HAVANA TIMES, April 15 – This guy had spent a few unforgettable days in Cuba: he rode a horse, went diving in a coral reef, visited both Havana and Cienfuegos, danced reggaeton and conga, roasted a pig on a stake, drank a whole lot of rum and —to top it off— he fell in love.
Today though, he was returning to his country. His flight was scheduled to leave at 9:00 this evening. He paced back and forth in his room, anxious, not knowing what to do as he looked at his suitcase on the bed:
“Can I help you with anything?” I asked.
“No thanks, almost everything’s in the suitcase,” he answered, while heading for the bathroom.
In the street a car sounded its horn.
“Just a moment,” I yelled from the front door. I then walked out to the driver.
“He’ll be right out; he’s in the bathroom,” I added.
“No problem, we have time,” he responded.
I went back in the room as our guest was coming out of the bathroom.
“Did the driver get here yet?” he asked.
“Yes, but you have time,” I replied.
“I have to go by and pick up that girl who’s going to see me off at the airport…”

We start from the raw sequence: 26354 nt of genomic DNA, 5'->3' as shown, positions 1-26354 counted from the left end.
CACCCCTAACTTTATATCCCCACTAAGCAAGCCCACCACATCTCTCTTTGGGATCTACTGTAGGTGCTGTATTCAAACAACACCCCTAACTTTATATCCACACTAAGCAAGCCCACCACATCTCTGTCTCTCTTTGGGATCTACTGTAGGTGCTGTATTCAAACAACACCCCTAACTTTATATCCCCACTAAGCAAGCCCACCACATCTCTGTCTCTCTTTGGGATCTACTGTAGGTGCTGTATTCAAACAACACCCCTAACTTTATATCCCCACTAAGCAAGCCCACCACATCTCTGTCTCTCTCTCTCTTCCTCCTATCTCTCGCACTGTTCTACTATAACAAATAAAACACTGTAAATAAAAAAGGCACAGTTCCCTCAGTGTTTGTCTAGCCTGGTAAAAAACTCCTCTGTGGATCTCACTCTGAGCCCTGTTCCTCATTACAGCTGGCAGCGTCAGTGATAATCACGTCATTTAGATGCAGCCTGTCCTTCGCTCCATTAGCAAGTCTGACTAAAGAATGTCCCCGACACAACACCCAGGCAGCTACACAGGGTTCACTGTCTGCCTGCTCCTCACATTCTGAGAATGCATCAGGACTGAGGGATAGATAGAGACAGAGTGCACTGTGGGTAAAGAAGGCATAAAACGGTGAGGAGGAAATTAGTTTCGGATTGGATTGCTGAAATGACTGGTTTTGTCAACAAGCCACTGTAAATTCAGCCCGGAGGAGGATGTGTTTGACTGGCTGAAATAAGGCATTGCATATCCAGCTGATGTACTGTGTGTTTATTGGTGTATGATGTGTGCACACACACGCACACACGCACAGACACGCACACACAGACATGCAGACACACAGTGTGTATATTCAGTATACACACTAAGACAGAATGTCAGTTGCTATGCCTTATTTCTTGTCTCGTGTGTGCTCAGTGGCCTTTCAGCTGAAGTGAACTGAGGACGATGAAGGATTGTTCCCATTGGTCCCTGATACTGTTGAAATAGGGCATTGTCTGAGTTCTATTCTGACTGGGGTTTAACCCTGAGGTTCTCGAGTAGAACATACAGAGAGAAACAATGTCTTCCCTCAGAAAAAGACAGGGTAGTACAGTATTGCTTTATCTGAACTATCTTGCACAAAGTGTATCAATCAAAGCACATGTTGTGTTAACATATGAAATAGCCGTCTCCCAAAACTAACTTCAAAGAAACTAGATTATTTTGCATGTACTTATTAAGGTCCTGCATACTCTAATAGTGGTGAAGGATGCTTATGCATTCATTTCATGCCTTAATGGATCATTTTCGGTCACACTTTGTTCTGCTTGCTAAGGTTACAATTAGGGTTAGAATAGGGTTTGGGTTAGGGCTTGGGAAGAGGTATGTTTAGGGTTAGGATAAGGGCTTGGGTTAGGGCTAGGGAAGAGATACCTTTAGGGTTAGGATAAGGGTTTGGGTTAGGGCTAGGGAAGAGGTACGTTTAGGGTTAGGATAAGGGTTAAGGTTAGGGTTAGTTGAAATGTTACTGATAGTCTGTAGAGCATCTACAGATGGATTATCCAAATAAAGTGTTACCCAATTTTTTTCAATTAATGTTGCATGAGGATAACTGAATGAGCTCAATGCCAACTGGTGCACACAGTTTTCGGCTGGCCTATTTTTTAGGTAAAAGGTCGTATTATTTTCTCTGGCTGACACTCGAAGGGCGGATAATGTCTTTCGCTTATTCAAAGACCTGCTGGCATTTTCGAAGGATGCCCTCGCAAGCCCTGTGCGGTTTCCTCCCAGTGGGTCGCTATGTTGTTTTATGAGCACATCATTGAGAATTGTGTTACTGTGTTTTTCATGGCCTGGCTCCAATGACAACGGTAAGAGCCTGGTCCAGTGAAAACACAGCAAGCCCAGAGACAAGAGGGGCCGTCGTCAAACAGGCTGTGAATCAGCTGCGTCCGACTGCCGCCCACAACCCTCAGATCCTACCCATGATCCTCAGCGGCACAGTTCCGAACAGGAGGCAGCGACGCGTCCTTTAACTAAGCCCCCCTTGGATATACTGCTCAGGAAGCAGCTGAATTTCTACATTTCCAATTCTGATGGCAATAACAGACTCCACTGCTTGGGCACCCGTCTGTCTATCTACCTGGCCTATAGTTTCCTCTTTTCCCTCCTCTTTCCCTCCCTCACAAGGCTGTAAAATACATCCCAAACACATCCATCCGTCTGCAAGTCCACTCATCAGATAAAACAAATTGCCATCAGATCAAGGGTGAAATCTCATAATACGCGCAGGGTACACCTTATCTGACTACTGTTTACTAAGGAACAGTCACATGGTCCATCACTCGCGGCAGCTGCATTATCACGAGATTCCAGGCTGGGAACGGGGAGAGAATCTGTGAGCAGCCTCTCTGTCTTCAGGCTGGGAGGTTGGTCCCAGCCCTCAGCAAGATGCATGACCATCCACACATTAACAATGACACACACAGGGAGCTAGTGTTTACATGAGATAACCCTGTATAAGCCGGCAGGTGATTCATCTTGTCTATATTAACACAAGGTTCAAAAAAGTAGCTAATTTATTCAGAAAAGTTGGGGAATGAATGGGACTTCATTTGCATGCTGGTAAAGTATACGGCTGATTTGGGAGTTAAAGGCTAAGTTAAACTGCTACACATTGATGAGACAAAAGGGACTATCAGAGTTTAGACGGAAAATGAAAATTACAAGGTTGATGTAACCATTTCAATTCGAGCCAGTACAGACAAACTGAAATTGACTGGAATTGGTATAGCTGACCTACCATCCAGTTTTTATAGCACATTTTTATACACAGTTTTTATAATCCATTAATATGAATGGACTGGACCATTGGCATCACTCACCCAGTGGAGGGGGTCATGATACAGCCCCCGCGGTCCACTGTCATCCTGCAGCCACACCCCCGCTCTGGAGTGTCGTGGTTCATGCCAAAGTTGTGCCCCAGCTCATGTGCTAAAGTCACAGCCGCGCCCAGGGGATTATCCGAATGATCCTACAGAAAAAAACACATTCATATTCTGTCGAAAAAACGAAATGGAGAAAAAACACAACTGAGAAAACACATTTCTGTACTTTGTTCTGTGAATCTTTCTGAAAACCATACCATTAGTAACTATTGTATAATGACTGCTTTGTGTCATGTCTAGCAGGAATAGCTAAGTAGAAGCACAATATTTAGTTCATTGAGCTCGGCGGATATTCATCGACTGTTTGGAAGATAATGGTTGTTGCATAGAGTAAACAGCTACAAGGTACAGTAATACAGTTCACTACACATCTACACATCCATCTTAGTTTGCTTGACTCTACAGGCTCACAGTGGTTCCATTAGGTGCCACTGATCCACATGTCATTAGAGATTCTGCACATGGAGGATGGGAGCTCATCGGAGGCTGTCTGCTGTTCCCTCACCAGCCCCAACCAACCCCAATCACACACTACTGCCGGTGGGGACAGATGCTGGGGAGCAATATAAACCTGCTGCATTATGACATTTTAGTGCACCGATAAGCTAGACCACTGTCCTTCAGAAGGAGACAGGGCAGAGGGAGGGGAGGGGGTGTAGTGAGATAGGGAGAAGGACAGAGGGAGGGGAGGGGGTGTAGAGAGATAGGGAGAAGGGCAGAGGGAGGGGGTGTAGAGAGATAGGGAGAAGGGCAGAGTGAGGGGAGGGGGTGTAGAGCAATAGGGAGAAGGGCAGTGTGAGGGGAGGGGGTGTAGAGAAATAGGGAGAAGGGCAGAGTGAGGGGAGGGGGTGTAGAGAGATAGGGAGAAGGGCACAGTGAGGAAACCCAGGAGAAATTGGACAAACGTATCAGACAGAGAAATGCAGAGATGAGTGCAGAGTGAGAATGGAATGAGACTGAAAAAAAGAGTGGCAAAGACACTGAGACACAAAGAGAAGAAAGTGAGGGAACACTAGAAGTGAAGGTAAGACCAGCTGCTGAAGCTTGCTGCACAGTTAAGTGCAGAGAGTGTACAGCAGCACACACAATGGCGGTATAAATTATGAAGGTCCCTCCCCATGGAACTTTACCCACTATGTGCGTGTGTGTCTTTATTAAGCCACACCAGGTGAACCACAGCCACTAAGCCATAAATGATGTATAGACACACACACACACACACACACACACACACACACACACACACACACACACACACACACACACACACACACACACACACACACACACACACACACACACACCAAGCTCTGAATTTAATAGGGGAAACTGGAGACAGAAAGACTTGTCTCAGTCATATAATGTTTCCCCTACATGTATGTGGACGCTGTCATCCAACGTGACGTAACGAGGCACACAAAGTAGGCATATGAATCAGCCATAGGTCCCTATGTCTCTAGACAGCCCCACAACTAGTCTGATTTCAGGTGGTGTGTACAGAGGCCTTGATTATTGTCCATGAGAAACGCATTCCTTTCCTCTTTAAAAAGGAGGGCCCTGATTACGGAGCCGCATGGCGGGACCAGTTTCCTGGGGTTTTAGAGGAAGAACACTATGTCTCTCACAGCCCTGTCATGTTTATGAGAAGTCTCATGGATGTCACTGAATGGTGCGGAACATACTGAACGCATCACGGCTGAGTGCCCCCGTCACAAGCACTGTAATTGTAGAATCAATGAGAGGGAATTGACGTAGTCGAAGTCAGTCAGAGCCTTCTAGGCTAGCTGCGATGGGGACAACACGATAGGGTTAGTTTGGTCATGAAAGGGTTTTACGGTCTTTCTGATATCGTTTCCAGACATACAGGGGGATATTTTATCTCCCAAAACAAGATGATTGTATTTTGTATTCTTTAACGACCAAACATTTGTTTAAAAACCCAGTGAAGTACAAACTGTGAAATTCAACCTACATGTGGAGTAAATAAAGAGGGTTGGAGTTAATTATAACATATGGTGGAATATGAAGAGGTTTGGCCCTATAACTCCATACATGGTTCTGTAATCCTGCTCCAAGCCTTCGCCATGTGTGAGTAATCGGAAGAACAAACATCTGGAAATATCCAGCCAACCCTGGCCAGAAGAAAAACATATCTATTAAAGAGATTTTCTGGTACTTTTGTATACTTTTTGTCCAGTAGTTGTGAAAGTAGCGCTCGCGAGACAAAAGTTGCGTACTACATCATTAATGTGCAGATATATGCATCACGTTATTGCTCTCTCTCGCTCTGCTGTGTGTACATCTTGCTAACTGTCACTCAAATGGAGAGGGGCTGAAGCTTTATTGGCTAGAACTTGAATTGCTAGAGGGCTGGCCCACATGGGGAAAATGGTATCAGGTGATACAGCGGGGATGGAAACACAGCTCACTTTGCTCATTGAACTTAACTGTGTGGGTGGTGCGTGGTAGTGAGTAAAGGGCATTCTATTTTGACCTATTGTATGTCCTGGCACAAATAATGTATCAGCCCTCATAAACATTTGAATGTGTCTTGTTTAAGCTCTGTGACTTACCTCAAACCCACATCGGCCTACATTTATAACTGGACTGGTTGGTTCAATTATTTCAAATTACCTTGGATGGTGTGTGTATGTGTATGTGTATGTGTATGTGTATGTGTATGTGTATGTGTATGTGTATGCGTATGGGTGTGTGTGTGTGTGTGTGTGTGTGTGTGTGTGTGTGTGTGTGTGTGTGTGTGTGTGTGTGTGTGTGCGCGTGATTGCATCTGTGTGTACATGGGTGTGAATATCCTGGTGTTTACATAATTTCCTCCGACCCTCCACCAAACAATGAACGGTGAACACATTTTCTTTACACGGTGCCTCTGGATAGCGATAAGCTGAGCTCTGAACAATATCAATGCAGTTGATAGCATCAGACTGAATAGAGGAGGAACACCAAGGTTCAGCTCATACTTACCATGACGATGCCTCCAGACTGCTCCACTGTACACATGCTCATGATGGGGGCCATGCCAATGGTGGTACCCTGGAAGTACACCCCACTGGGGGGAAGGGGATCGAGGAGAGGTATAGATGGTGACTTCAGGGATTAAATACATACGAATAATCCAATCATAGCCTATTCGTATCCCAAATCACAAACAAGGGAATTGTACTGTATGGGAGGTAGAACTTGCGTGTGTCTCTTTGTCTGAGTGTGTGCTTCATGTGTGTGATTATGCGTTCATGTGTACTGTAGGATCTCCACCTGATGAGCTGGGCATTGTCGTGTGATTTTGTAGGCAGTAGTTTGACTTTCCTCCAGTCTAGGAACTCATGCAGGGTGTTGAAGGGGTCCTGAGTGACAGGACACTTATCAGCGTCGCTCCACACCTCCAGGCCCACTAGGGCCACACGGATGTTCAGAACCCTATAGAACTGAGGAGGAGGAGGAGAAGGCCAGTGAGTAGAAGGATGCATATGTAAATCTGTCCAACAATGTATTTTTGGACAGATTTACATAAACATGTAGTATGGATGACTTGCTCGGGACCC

“Check everything so you don’t leave anything,” my mother urged.
He took his suitcase to the car and said goodbye to everyone.
Then, when I believed he had finally gone, I went into his room and found his passport and airline ticket still on the nightstand.
Well, I don’t have a car and I couldn’t chase after him on foot. I had little choice but to wait for him to come back. “I’m sure he’ll return.” I thought to myself.
The whole family was upset; missing the flight would mean he’d have to pay an additional $100 CUCs (US $125) to leave the following day – money he didn’t have.
One hour later —with his heart in his throat— he showed up racing at full speed looking for his passport and ticket. We had already said goodbye so he jumped back into the car and sped off to the airport.
Thirty-five minutes later we received a call:
“Family, family, my flight’s not today, It’s tomorrow…”